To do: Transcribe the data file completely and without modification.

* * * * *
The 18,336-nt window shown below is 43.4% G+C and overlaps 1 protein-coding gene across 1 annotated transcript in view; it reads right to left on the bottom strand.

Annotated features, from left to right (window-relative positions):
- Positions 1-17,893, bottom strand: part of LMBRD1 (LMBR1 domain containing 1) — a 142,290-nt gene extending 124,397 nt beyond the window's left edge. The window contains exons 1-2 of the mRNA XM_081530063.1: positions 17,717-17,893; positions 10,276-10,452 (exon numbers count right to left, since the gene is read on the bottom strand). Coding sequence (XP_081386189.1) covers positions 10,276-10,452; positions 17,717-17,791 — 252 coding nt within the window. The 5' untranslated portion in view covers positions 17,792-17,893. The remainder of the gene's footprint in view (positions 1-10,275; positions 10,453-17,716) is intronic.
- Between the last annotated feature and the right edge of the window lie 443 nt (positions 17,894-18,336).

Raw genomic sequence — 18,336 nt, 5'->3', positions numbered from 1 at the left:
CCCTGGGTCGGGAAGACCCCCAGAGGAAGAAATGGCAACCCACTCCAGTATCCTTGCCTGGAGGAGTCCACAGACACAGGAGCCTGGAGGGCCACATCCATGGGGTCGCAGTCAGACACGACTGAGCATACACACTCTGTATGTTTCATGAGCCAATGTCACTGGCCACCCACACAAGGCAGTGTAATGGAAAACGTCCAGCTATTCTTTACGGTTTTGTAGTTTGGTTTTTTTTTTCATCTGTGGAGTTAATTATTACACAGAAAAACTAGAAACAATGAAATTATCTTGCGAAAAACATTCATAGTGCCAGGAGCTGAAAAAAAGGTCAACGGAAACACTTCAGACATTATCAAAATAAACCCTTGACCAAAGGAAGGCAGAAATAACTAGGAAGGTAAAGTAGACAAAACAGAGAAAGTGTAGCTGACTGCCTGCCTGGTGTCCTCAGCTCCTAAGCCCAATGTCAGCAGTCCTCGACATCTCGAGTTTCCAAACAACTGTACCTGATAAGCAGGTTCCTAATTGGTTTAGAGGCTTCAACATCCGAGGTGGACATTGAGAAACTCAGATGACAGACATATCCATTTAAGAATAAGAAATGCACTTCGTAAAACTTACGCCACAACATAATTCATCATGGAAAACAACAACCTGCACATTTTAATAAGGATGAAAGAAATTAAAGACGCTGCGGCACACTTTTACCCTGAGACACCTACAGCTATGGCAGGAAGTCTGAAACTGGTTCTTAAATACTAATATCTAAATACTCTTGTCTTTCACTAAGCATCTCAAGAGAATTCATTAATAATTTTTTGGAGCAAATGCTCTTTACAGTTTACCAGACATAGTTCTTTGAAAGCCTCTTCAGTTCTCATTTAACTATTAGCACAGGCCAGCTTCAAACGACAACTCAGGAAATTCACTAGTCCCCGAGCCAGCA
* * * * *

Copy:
The 18,336-nt window shown below is 43.4% G+C and overlaps 1 protein-coding gene across 1 annotated transcript in view; it reads right to left on the bottom strand.

Annotated features, from left to right (window-relative positions):
- Positions 1-17,893, bottom strand: part of LMBRD1 (LMBR1 domain containing 1) — a 142,290-nt gene extending 124,397 nt beyond the window's left edge. The window contains exons 1-2 of the mRNA XM_081530063.1: positions 17,717-17,893; positions 10,276-10,452 (exon numbers count right to left, since the gene is read on the bottom strand). Coding sequence (XP_081386189.1) covers positions 10,276-10,452; positions 17,717-17,791 — 252 coding nt within the window. The 5' untranslated portion in view covers positions 17,792-17,893. The remainder of the gene's footprint in view (positions 1-10,275; positions 10,453-17,716) is intronic.
- Between the last annotated feature and the right edge of the window lie 443 nt (positions 17,894-18,336).

Raw genomic sequence — 18,336 nt, 5'->3', positions numbered from 1 at the left:
CCCTGGGTCGGGAAGACCCCCAGAGGAAGAAATGGCAACCCACTCCAGTATCCTTGCCTGGAGGAGTCCACAGACACAGGAGCCTGGAGGGCCACATCCATGGGGTCGCAGTCAGACACGACTGAGCATACACACTCTGTATGTTTCATGAGCCAATGTCACTGGCCACCCACACAAGGCAGTGTAATGGAAAACGTCCAGCTATTCTTTACGGTTTTGTAGTTTGGTTTTTTTTTTCATCTGTGGAGTTAATTATTACACAGAAAAACTAGAAACAATGAAATTATCTTGCGAAAAACATTCATAGTGCCAGGAGCTGAAAAAAAGGTCAACGGAAACACTTCAGACATTATCAAAATAAACCCTTGACCAAAGGAAGGCAGAAATAACTAGGAAGGTAAAGTAGACAAAACAGAGAAAGTGTAGCTGACTGCCTGCCTGGTGTCCTCAGCTCCTAAGCCCAATGTCAGCAGTCCTCGACATCTCGAGTTTCCAAACAACTGTACCTGATAAGCAGGTTCCTAATTGGTTTAGAGGCTTCAACATCCGAGGTGGACATTGAGAAACTCAGATGACAGACATATCCATTTAAGAATAAGAAATGCACTTCGTAAAACTTACGCCACAACATAATTCATCATGGAAAACAACAACCTGCACATTTTAATAAGGATGAAAGAAATTAAAGACGCTGCGGCACACTTTTACCCTGAGACACCTACAGCTATGGCAGGAAGTCTGAAACTGGTTCTTAAATACTAATATCTAAATACTCTTGTCTTTCACTAAGCATCTCAAGAGAATTCATTAATAATTTTTTGGAGCAAATGCTCTTTACAGTTTACCAGACATAGTTCTTTGAAAGCCTCTTCAGTTCTCATTTAACTATTAGCACAGGCCAGCTTCAAACGACAACTCAGGAAATTCACTAGTCCCCGAGCCAGCA